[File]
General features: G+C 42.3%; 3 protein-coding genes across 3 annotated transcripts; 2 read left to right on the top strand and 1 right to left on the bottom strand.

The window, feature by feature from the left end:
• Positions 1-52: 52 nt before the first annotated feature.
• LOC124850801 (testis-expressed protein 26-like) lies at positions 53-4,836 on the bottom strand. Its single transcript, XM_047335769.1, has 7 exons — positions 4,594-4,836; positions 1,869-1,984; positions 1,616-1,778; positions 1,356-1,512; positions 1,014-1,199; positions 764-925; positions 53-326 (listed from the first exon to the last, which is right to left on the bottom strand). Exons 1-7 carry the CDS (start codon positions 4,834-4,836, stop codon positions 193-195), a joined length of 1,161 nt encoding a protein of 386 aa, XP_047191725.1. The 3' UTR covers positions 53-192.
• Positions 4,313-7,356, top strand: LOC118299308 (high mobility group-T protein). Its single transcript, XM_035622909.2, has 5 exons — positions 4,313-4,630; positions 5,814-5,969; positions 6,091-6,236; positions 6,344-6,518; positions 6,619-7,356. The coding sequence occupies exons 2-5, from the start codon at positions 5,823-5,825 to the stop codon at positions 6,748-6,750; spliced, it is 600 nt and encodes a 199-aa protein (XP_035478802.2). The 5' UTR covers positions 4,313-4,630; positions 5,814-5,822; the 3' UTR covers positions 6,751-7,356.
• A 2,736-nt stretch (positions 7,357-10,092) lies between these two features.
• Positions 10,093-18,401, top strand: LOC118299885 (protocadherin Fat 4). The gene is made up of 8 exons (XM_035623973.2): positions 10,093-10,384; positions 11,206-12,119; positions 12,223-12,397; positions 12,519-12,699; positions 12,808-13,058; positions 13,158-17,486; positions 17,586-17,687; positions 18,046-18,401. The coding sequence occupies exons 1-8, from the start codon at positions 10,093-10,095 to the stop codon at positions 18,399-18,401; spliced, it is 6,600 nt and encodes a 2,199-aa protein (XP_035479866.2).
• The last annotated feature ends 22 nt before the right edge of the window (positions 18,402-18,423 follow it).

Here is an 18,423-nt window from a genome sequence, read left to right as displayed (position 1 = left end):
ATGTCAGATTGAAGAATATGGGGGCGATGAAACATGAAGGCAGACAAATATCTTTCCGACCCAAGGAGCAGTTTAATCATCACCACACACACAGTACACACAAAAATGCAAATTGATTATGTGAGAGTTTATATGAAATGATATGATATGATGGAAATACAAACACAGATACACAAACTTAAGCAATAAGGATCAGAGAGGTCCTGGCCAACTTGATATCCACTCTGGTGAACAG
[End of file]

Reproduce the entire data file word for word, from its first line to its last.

General features: G+C 42.3%; 3 protein-coding genes across 3 annotated transcripts; 2 read left to right on the top strand and 1 right to left on the bottom strand.

The window, feature by feature from the left end:
• Positions 1-52: 52 nt before the first annotated feature.
• LOC124850801 (testis-expressed protein 26-like) lies at positions 53-4,836 on the bottom strand. Its single transcript, XM_047335769.1, has 7 exons — positions 4,594-4,836; positions 1,869-1,984; positions 1,616-1,778; positions 1,356-1,512; positions 1,014-1,199; positions 764-925; positions 53-326 (listed from the first exon to the last, which is right to left on the bottom strand). Exons 1-7 carry the CDS (start codon positions 4,834-4,836, stop codon positions 193-195), a joined length of 1,161 nt encoding a protein of 386 aa, XP_047191725.1. The 3' UTR covers positions 53-192.
• Positions 4,313-7,356, top strand: LOC118299308 (high mobility group-T protein). Its single transcript, XM_035622909.2, has 5 exons — positions 4,313-4,630; positions 5,814-5,969; positions 6,091-6,236; positions 6,344-6,518; positions 6,619-7,356. The coding sequence occupies exons 2-5, from the start codon at positions 5,823-5,825 to the stop codon at positions 6,748-6,750; spliced, it is 600 nt and encodes a 199-aa protein (XP_035478802.2). The 5' UTR covers positions 4,313-4,630; positions 5,814-5,822; the 3' UTR covers positions 6,751-7,356.
• A 2,736-nt stretch (positions 7,357-10,092) lies between these two features.
• Positions 10,093-18,401, top strand: LOC118299885 (protocadherin Fat 4). The gene is made up of 8 exons (XM_035623973.2): positions 10,093-10,384; positions 11,206-12,119; positions 12,223-12,397; positions 12,519-12,699; positions 12,808-13,058; positions 13,158-17,486; positions 17,586-17,687; positions 18,046-18,401. The coding sequence occupies exons 1-8, from the start codon at positions 10,093-10,095 to the stop codon at positions 18,399-18,401; spliced, it is 6,600 nt and encodes a 2,199-aa protein (XP_035479866.2).
• The last annotated feature ends 22 nt before the right edge of the window (positions 18,402-18,423 follow it).

Here is an 18,423-nt window from a genome sequence, read left to right as displayed (position 1 = left end):
ATGTCAGATTGAAGAATATGGGGGCGATGAAACATGAAGGCAGACAAATATCTTTCCGACCCAAGGAGCAGTTTAATCATCACCACACACACAGTACACACAAAAATGCAAATTGATTATGTGAGAGTTTATATGAAATGATATGATATGATGGAAATACAAACACAGATACACAAACTTAAGCAATAAGGATCAGAGAGGTCCTGGCCAACTTGATATCCACTCTGGTGAACAG